DAVID AND SAUL

Saul’s response to David is less generous.  He’d essentially used David as a pawn in his army—ironically not that different from the way the Philistines had used Goliath.  But when David is successful, Saul is incensed.

6 As they were coming home, when David returned from striking down the Philistine, the women came out of all the cities of Israel, singing and dancing, to meet King Saul, with tambourines, with songs of joy, and with musical instruments.1 7 And the women sang to one another as they celebrated,

“Saul has struck down his thousands,

and David his ten thousands.”

8 And Saul was very angry, and this saying displeased him. He said, “They have ascribed to David ten thousands, and to me they have ascribed thousands, and what more can he have but the kingdom?”9 And Saul eyed David from that day on.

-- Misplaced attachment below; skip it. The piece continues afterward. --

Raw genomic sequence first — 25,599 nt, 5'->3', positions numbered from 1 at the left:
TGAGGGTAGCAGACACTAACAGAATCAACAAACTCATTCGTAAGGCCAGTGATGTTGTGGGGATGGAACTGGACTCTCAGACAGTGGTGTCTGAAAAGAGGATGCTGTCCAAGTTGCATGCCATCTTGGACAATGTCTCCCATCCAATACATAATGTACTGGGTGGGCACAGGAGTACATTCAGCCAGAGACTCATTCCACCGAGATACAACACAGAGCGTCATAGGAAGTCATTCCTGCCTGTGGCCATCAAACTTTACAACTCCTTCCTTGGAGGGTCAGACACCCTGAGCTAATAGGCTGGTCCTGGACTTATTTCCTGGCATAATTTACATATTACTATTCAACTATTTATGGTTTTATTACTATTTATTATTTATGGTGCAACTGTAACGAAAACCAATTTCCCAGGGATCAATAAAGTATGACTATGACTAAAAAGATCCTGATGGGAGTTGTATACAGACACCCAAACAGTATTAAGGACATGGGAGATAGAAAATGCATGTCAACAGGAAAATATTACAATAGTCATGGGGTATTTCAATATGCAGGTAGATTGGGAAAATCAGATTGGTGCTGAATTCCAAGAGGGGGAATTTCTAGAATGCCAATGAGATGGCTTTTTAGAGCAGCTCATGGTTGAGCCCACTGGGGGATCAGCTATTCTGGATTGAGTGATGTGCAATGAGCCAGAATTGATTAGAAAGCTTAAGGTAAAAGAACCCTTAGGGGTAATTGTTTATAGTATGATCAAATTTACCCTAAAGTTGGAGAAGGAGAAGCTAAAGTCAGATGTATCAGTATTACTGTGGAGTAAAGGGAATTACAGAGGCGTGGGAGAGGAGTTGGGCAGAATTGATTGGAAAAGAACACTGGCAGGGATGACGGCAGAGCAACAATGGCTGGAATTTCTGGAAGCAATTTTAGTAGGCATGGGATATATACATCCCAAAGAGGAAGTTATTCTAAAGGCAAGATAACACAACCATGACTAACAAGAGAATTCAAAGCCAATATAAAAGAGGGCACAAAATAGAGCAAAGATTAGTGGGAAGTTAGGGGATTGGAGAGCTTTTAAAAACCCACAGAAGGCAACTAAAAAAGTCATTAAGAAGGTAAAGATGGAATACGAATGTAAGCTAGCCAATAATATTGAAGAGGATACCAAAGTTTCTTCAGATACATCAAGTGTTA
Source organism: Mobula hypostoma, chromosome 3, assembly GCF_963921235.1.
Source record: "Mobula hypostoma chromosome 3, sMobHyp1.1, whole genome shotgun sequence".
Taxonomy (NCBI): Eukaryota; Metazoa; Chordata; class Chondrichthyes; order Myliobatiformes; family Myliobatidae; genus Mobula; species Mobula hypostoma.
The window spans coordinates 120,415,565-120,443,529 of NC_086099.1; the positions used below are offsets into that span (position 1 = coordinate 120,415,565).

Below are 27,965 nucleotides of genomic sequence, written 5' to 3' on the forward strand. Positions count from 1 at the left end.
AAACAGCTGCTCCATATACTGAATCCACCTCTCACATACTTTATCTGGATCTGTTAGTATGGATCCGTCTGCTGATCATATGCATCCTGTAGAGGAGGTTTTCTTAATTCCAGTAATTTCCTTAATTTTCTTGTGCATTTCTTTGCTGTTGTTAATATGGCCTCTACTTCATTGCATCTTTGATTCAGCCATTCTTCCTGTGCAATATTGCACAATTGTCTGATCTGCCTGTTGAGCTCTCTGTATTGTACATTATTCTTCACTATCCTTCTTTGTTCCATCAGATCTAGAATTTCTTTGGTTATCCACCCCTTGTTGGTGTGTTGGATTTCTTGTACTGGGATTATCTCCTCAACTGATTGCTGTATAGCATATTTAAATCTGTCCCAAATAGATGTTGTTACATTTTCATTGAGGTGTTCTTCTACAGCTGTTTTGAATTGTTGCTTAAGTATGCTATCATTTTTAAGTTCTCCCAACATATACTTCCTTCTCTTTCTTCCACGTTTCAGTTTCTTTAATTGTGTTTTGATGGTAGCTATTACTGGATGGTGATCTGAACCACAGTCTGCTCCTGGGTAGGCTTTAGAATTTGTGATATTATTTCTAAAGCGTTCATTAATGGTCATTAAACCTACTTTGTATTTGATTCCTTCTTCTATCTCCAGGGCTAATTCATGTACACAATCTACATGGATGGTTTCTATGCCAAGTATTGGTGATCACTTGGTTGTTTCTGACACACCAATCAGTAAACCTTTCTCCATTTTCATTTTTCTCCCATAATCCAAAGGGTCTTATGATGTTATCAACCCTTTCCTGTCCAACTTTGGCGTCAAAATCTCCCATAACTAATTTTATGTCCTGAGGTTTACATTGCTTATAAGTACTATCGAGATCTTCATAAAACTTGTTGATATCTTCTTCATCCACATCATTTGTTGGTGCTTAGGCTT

10 The next day a harmful spirit from God rushed upon Saul, and he raved within his house while David was playing the lyre, as he did day by day.  Saul had his spear in his hand. 11 And Saul hurled the spear, for he thought, “I will pin David to the wall.” But David evaded him twice.

The people sang the praises of David.  “Saul has struck down his thousands, and David his ten thousands.”  Even our English translations capture the meaning of the original Hebrew: David had risen to a position of obvious superiority—and obvious popularity.  Earlier, Saul had seen David as an opportunity, a chance to further his empire.  Now, he saw only a threat to his position.

THE TRUE AND BETTER KING